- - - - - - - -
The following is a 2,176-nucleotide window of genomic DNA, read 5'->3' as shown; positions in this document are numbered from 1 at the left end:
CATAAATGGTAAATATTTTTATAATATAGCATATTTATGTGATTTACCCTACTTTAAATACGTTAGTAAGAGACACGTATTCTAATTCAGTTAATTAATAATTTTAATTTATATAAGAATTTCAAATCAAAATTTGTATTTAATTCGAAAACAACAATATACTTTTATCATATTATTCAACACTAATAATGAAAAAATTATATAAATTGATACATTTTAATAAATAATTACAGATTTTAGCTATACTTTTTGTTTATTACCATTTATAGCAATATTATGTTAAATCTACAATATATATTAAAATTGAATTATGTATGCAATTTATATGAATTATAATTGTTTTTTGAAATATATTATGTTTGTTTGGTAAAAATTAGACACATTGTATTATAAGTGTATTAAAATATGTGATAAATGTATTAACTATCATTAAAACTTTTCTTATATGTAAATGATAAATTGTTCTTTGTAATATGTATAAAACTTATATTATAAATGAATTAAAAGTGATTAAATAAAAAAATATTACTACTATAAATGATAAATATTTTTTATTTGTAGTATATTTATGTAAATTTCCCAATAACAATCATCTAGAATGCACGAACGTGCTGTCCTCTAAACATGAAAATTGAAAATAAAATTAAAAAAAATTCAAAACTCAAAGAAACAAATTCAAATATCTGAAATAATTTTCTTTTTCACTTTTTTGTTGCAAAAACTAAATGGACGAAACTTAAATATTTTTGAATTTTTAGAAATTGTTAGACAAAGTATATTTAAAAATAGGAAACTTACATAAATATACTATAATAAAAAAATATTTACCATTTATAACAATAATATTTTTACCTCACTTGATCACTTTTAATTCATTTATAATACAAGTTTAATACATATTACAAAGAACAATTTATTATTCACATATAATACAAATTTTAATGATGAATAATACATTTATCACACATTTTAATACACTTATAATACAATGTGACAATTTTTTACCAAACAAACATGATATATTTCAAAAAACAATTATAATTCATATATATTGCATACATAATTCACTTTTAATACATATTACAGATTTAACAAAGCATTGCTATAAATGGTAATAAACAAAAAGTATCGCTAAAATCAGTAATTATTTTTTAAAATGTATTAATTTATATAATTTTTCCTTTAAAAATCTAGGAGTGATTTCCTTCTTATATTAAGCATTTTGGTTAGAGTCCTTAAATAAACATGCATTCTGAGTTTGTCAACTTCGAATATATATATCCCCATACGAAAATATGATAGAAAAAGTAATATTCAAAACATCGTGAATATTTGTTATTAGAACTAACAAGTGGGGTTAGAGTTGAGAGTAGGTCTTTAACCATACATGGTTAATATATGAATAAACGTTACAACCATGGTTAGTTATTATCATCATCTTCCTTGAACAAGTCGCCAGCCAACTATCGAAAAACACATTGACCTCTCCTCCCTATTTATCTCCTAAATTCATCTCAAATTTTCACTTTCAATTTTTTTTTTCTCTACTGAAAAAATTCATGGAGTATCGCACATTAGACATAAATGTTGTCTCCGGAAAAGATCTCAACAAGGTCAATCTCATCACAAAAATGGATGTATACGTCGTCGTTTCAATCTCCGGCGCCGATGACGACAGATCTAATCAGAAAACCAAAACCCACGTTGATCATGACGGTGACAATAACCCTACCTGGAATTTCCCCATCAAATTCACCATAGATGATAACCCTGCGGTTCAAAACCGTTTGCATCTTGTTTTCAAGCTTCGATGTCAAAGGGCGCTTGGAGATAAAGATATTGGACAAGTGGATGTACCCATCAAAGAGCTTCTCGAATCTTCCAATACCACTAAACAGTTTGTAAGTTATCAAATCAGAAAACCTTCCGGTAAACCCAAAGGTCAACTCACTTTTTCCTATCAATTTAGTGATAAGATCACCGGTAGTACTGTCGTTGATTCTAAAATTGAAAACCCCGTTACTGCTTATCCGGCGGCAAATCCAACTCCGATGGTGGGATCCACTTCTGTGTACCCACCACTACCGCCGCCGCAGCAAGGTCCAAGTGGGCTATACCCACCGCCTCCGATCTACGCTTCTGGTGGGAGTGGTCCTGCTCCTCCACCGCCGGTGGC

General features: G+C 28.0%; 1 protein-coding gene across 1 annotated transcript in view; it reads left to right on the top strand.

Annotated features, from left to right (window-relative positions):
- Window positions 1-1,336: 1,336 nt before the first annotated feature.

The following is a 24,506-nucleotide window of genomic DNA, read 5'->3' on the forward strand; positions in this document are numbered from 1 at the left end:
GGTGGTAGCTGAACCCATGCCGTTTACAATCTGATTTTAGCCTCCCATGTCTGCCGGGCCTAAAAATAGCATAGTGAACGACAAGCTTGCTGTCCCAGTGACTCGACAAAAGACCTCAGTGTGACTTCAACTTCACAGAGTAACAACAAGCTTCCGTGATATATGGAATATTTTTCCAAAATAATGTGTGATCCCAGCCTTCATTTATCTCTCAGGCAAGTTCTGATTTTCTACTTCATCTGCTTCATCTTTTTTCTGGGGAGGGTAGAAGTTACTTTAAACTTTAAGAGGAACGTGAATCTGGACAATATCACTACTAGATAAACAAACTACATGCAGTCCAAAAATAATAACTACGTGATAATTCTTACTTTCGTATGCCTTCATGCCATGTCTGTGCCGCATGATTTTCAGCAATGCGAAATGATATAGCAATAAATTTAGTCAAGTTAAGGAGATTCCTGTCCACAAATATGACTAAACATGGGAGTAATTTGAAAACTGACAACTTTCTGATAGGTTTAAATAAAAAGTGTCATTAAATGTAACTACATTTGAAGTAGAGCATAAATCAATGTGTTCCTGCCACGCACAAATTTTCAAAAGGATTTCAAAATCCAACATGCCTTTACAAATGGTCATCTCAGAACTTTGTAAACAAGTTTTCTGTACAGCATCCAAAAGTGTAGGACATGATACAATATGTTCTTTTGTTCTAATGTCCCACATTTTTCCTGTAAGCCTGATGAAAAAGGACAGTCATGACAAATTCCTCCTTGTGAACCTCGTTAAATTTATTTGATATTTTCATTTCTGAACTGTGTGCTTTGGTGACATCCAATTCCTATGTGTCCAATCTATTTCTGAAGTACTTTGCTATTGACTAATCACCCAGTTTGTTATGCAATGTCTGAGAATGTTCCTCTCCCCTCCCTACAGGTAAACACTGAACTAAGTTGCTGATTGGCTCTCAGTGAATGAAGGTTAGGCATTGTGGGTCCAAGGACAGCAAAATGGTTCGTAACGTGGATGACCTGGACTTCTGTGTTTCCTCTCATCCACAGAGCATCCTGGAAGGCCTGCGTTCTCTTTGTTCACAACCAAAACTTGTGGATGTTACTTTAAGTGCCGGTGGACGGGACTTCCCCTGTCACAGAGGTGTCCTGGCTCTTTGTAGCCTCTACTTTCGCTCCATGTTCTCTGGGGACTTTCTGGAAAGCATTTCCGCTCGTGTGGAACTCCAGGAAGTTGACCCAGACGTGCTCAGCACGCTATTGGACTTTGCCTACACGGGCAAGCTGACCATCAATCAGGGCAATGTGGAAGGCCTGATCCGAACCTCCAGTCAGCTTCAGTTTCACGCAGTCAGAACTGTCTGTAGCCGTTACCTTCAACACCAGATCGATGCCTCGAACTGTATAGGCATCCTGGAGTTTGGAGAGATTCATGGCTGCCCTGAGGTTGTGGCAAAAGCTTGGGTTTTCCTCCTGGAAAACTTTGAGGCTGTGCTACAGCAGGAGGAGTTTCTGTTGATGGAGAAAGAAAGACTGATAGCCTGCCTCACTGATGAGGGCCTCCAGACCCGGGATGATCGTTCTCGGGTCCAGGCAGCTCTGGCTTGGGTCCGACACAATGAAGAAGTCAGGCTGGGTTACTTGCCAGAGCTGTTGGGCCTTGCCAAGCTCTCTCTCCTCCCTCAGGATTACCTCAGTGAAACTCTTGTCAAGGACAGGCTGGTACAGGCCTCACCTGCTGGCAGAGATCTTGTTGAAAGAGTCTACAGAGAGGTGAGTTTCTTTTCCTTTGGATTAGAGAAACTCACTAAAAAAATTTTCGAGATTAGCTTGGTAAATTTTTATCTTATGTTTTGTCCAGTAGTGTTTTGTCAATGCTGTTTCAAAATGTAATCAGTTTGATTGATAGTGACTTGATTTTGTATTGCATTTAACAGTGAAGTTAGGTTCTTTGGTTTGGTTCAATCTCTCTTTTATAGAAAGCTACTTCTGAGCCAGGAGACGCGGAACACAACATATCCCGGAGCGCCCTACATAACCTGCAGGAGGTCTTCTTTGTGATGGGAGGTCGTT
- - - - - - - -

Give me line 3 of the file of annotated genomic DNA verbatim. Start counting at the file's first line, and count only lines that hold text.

General features: G+C 28.0%; 1 protein-coding gene across 1 annotated transcript in view; it reads left to right on the top strand.